It sounds as if the Giants are looking more at their running backs than the offensive line for their run game failures. McAdoo made it clear that he's looking for significantly more from his runners.
Even when there isn't much room to run, he expects them to gain more yards. When they're in 1-on-1 situations, they need to beat their defenders more frequently. When their is contact, they need to fall forward for a few more yards. Each every one of them is valuable.
"For the backs, the biggest thing for the backs is they need to be aware of the situation," McAdoo said. "When there's one yard to go, they need to get that yard on third and one. When you get 1-on-1 with a safety, we expect our backs to beat that safety and take one the distance, and we haven't done that yet and it's a challenge on them to do that. We expect them to do it and we count on them to do it."
The article considers this a challenge, which means the team may be looking for someone to step up and claim a bigger role. Vereen's role seems pretty set as the third down back, but Jennings, Darkwa and Williams look like they are battling it out for more early down work. Until someone does step up, this is a fantasy situation to avoid outside of Vereen in PPR leagues.
The second-year running back from Wisconsin has 16 carries and 12 catches in his career. He spent 2014 behind Shane Vereen and this year behind Lewis. He’s a player that’s smart, knows where he’s supposed to be, has natural hands and good speed. My gripe with his game is that he went down a little too easily as a rookie. He came back bulked up this year and showed glimpses of being able to run through contact a little more. He’ll also – once he gets some confidence – be able to show whether he can string moves together and be more elusive than he’s shown.
Patriots offensive coordinator Josh McDaniels is optimistic.
“James is a very consistent guy,” he explained. “He comes to work. He's got a great attitude and approach, is always prepared to go in and fulfill any of the roles that we have for our backs. He's a dependable guy. He can handle a lot of different assignments, and then when we've needed him to play this season, he's certainly been a guy who has done a decent job in blitz pickup. He's caught the football well out of the backfield, and then he's made yards with it when he's had it in his hands.
“James is a guy who continues to get better,” he added. “Hopefully his best football is in front of him. You know, he's still a young player, has only been in our system for a year and a half here I think. And going forward, whatever his role is, I'm sure James will be prepared, and will give our team everything he has. So I really like his approach and his mentality, and he's got a maturity about him that I really feel good about. He'll have an opportunity now to step in there and play a little bit more with Dion’s situation.”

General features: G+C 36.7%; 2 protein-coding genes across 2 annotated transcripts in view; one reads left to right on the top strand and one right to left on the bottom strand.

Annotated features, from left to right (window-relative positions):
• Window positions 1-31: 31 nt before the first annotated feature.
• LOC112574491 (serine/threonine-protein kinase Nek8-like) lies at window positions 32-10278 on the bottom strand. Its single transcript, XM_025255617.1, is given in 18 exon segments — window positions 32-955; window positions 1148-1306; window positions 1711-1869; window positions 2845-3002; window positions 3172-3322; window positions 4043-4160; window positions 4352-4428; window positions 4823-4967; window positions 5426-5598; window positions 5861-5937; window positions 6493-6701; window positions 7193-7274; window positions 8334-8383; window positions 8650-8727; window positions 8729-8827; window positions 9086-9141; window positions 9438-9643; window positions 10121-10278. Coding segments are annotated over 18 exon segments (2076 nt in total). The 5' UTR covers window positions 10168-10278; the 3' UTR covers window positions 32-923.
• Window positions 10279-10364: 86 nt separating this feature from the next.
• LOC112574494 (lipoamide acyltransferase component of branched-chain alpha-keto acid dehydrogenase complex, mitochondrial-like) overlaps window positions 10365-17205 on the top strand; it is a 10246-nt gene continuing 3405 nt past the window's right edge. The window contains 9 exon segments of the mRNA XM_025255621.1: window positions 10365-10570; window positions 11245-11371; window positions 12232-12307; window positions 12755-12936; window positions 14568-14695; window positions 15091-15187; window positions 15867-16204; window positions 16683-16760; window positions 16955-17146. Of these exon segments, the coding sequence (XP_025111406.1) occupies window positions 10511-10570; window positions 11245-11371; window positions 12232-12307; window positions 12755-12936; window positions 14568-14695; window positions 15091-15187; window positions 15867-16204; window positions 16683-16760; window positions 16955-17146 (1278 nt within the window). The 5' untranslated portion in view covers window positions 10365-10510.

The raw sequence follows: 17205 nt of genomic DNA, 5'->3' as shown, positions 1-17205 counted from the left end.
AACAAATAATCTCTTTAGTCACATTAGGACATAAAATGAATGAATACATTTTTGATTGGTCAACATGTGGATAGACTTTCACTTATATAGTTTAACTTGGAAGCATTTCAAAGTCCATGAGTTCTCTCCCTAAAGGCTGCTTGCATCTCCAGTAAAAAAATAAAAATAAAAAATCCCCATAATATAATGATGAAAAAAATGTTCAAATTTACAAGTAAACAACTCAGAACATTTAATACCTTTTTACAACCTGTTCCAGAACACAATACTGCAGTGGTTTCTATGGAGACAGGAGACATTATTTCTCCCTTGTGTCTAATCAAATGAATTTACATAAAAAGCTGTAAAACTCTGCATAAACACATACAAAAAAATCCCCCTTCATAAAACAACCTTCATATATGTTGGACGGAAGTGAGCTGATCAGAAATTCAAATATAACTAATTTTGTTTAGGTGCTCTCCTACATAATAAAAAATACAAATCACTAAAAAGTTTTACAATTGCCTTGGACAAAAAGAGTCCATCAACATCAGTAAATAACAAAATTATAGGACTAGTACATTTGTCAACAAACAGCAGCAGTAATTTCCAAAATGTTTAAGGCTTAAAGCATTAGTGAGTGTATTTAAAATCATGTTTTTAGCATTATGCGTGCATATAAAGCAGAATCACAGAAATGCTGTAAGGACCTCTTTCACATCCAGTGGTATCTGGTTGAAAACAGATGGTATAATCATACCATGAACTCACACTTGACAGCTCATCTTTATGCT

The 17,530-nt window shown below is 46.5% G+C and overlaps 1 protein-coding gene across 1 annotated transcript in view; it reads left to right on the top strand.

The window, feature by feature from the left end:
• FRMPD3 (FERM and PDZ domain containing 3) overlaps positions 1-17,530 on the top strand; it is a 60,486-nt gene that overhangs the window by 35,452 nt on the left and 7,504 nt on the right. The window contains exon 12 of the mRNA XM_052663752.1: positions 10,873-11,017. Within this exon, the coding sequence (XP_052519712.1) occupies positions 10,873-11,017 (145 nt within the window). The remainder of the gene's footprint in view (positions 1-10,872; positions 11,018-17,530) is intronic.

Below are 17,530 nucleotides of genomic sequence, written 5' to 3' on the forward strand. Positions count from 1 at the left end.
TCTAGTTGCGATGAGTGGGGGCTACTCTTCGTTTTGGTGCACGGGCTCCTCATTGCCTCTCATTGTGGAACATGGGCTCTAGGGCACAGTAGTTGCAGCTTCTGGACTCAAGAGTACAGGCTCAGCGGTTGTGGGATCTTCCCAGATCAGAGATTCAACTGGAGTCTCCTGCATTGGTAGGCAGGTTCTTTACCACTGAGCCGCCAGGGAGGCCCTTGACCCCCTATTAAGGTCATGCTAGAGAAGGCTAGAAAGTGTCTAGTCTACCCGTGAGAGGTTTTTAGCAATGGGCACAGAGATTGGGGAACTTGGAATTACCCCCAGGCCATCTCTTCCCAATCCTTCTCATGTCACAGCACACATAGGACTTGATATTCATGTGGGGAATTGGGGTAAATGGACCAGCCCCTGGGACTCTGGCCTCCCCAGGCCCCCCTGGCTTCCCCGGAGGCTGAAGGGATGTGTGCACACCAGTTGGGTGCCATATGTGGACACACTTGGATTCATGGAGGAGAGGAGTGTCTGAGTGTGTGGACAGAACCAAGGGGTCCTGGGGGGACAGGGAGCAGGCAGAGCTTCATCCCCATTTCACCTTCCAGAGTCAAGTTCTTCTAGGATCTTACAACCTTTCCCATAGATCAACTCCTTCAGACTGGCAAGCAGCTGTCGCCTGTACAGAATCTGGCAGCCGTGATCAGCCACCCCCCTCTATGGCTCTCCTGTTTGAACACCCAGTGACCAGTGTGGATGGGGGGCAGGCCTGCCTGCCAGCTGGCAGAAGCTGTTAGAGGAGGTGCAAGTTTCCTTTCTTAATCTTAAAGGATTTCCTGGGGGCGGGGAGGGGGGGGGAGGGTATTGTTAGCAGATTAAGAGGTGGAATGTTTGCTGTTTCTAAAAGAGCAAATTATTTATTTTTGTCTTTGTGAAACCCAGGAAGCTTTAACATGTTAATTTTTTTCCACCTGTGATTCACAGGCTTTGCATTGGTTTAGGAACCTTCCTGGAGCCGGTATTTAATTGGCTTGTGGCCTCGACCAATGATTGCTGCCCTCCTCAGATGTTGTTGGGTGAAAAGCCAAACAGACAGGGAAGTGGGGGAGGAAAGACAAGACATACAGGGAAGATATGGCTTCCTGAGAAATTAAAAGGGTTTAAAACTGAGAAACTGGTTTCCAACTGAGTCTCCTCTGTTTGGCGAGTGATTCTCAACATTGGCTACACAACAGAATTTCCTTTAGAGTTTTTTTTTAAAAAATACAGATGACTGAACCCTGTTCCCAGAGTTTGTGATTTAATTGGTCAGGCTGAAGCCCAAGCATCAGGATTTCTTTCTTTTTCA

White figures to get most of Lewis's touches, but Blount is likely to see an uptick in carries as well. White is not the player that Lewis is, but he's able to adequately take over the role. Those owners hurting at running back -- especially in PPR formats -- shouldn't be afraid to bid some FAAB dollars on White this week.
Giants quarterback Eli Manning spent an additional 30 minutes at the end of Thursday's practice throwing to running backs Shane Vereen and Rashad Jennings, who were lining up in wide receiver spots rather than in the backfield during the drill. With the Giants banged up at wide receiver -- Odell Beckham Jr. and Rueben Randle are nursing hamstring injuries, Victor Cruz is still out with a calf injury -- it's possible they could get creative in the ways they line up and use their backs.
Vereen's usage has been up and down this season. He had 12 catches in the first two games and then failed to register a catch (on just three targets) in Week 3 and Week 4. Then, against the 49ers, he caught eight balls for 86 yards and a touchdown in Week 5. Vereen should be a solid PPR start in Week 6, but he's not a consistent part of the passing game on a weekly basis. With Odell Beckham banged up, it sounds as if the Giants are preparing to use Vereen and Jennings at receiver.
The New York Giants brought in free agent running back Shane Vereen this offseason to fill a role. They wanted Vereen to add an element to the offense as a receiver out of the backfield on passing downs and in no-huddle situations. Through the Giants' first two games, Vereen has been the most explosive option on offense outside of Odell Beckham Jr., and it might be time for him to inherit a larger offensive role.